Then on Tuesday, there were three events. It kicked off with the baraat: the procession by the groom and his friends and family to meet the bride's side. With both mothers from the Coorg region, the baraat incorporated traditional customs from the region. 

This bit was fun: we danced down the street while my cousin strode down, wearing a white robe with a dagger stuck in the belt, under an umbrella. Vis the lack of organisation or timeliness, my aunt found herself wheeling a suitcase filled with the groom's clothing changes down the street. 

Then there was the ceremony. Here, a few hundred of the closest friends and family stand around, half-watching but mostly chatting and catching up. This required another clothing change.

Then more people arrived for the reception. Hindu weddings are auspicious occasions; no meat or alcohol are generally served - hence the cocktail party a few nights earlier. 

Unlike Australian receptions, which are boozy affairs filled with speeches, dancing, and frivolity, the Indian wedding reception is exceptionally, teeth-grindingly boring. There is no structure: no MC, no bride and groom arrival, no sit-down meal, no speeches, no dance, no cake, no sentimentality. Rather, the bride and groom sit on thrones on the stage, while a long line of guests snakes around the room, clutching gifts. They slowly shuffle forward until it is their turn to greet the couple, hand over their gift and have their photo taken. There are hundreds of chairs set out in the hall facing the stage but no one is sitting; everyone is either in line or in the dining room next door, standing up with a plate of (vegetarian) food trying not to spill the palak paneer on their Kanjeevaram saris. Once they've eaten they go home, change into pyjamas and watch the cricket with a tumbler of Teacher's. The couple and their families must wait till the 700-odd guests have eaten before they get to dine, usually around midnight. Then there are a couple more ceremonies before we're free to go home, change into pyjamas and sink a few G&Ts to get over the day.

(all images thanks to Jason Staines)

Saturday, 13 March 2010

Bomb scare on my Bangalore-bound flight

(Image via Flickr)

Despite the constant, omnipresent threat of terrorist danger faced by India, today's events have left me wondering whether those actually at the coalface have any idea how to deal with such an attack, or even just the potential of one.

My morning flight to Bangalore on the budget airline Indigo left Delhi on time. It was comfortable yet no frills, and it arrived at Bangalore before time. (After too, too many flight delays, I've come to appreciate this punctuality).

Unbeknownst to passengers, however, was that about 20 minutes before we landed, a bomb threat was phoned in to the Delhi airport, specifically naming my flight. After landing, passengers were briskly herded onto buses on the tarmac. And kept there, right next to the plane, for a good 45 minutes, as we watched ground staff scurrying back and forth, towards and away from the plane.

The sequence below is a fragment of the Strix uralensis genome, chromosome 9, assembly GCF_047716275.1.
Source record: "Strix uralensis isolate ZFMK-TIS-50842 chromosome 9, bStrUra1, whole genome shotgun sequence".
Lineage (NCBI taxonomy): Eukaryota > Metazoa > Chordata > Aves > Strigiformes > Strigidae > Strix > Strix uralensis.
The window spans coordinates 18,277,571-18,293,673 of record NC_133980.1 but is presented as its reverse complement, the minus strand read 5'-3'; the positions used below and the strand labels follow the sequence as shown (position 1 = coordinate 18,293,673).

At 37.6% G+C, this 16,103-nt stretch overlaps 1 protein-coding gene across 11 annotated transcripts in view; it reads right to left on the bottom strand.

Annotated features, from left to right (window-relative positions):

We were only told when we left the bus, at the terminal, where we went through stringent security checks, of the bomb scare. It was then another two-odd hours before they released our bags. 

That two hours was enough time for wild rumours to spread throughout the baggage claim area. Some said a second call had been made, claiming there was indeed a bomb on board that had failed to detonate. Others said the call had originated from the cargo area of Delhi airport, indicating an inside job. And everyone looked suspiciously at the poor man who hadn't thought to shave before getting on a plane.

The hapless Indigo employee deployed to inform us the bags would take a while and we weren't allowed to leave the claim area, really earned his money today. People were wild - about missed connections, missed trains, missed meetings, and that guy bore the brunt of it. I think the mob would've burned an effigy if there had been any hay and lighter fluid nearby.

Then the sniffer dogs came through: two of the biggest labradors I've ever seen, almost the size of Great Danes. The toddlers went crazy and went running after the doggies, trying to pat them. Teenagers took photos on their iPhones. 

Finally by big shiny red Samsonite arrived; thankfully they'd not busted the lock to get inside. On my way out I passed the Bangalore police commissioner. He looks just like a Bollywood villian, complete with handlebar moustache and aviator sunglasses and was slapping the back of a bald guy who looked a bit like Djimon Hounsou  and chortling. It was all very Deewar.